Gates Blasts Leaked Video of Iraq Killings

The leaked video shows graphic gun-camera images of a U.S. helicopter attack in Baghdad in July 2007 in which several unarmed men were killed; two children were also wounded. Wikileaks said it obtained the video from whistleblowers and published it to prove the helicopters were not under fire or acting in self defense.
Defense Secretary Robert Gates on Tuesday criticized the anonymous online posting of a video showing two journalists in Iraq getting gunned down by U.S. troops in 2007 as irresponsible and presenting a "soda straw" view of war.

Gates' remarks come amid reports of U.S. forces killing civilians on a bus near Kandahar in Afghanistan. The video from Iraq was taken in 2007 by Army Apache helicopters when troops mistook a camera for an AK-47 and a long-range lens as a rocket-propelled grenade launcher. The video was released online by

The video, released by, shows the group of men walking down the street before being repeatedly shot by the helicopters. The gunners can be heard laughing and referring to the men as "dead bastards."

"People can put out anything they want and not be held accountable. There's no before and no after, just the present," Gates said of the video.

The result is that "you're looking at a situation through a soda straw and you have no context or perspective," he added.

A military investigation found that the troops acted appropriately. U.S. officials say the Reuters employees were in the same vicinity as armed men walking toward a firefight, where ground troops had requested air support.

Gates also defended U.S. rules of engagement in Afghanistan, saying that that the military takes extreme caution in avoiding civilian casualties but some deaths are unavoidable.

"Let's also face the reality that we are in a war and our adversaries ... use civilians. They purposely put civilians in harm's way," Gates said.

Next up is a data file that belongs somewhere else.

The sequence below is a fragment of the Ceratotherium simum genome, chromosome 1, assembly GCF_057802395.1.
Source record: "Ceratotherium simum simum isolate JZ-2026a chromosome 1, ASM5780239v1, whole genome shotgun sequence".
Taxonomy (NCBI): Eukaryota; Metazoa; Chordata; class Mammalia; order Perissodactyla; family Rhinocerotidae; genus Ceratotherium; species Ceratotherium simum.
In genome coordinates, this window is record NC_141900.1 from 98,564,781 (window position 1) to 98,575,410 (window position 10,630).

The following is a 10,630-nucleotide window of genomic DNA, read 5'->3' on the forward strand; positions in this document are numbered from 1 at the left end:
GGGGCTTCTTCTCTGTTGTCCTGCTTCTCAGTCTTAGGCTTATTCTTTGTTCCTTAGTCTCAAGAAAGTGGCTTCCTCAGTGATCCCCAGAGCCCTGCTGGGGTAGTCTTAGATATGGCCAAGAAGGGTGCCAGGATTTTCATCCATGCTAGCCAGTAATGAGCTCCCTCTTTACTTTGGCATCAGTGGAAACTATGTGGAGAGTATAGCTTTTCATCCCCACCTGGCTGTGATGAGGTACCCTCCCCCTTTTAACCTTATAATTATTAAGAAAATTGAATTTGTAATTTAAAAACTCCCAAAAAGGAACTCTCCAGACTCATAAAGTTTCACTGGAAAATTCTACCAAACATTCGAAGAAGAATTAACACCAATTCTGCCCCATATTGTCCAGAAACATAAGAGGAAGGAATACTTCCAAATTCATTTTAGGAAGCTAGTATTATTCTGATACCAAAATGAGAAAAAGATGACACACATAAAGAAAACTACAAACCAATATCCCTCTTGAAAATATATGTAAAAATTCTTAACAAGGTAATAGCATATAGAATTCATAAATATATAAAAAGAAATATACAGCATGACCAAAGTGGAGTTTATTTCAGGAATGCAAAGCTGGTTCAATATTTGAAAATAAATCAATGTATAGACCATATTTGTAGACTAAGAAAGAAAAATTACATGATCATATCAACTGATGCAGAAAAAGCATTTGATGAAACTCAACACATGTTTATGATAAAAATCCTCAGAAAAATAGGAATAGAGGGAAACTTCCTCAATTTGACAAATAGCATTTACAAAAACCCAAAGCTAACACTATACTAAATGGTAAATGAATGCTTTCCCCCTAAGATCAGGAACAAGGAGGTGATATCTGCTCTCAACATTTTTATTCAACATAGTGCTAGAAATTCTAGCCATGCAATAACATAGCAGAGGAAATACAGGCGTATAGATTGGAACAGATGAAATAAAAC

Gates spoke to reporters en route to South America, where he planned to meet with leaders from Peru and Colombia — countries whose militaries have been accused of human rights abuses in the past, but whose cooperation on matters like counternarcotics have been crucial to U.S. interests.

Gates' trip is seen as an effort to shore up U.S. support in a region where Iran is trying to expand its influence, and where Russia and China are making commercial inroads.

When asked whether recent incidents of civilian casualties in Iraq and Afghanistan have undercut the U.S. position on human rights, Gates said no.

"In Afghanistan, I don't recall a single (incident) where someone alleges the United States did it on purpose," he said. "Where there have been civilian casualties, they were tragic incidents" where civilians were caught in the crossfire.

Gates also defended Gen. Stanley McChrystal, the top U.S. and NATO commander in Afghanistan, saying McChrystal is very concerned about protecting civilians.

"Every time I talk to Gen. McChrystal, he talks about this. His view is the civilian casualty question is a strategic question in Afghanistan" and it's why "he's been as aggressive as he has."

Gates' remarks come amid reports of U.S. forces killing civilians on a bus near Kandahar in Afghanistan.

Gates' trip to South America comes on the heels of a new defense cooperation agreement with Brazil. Gates said the U.S. could expand cooperation with Peru and Colombia in military training. He also said Peru has been a "constructive influence" in South America in trying to "counter some of the propaganda" from Venezuela.

"They have their own interests, but the reality is they've been a good friend to the United States," he said.

The video is posted below as it appears on It is graphic in nature: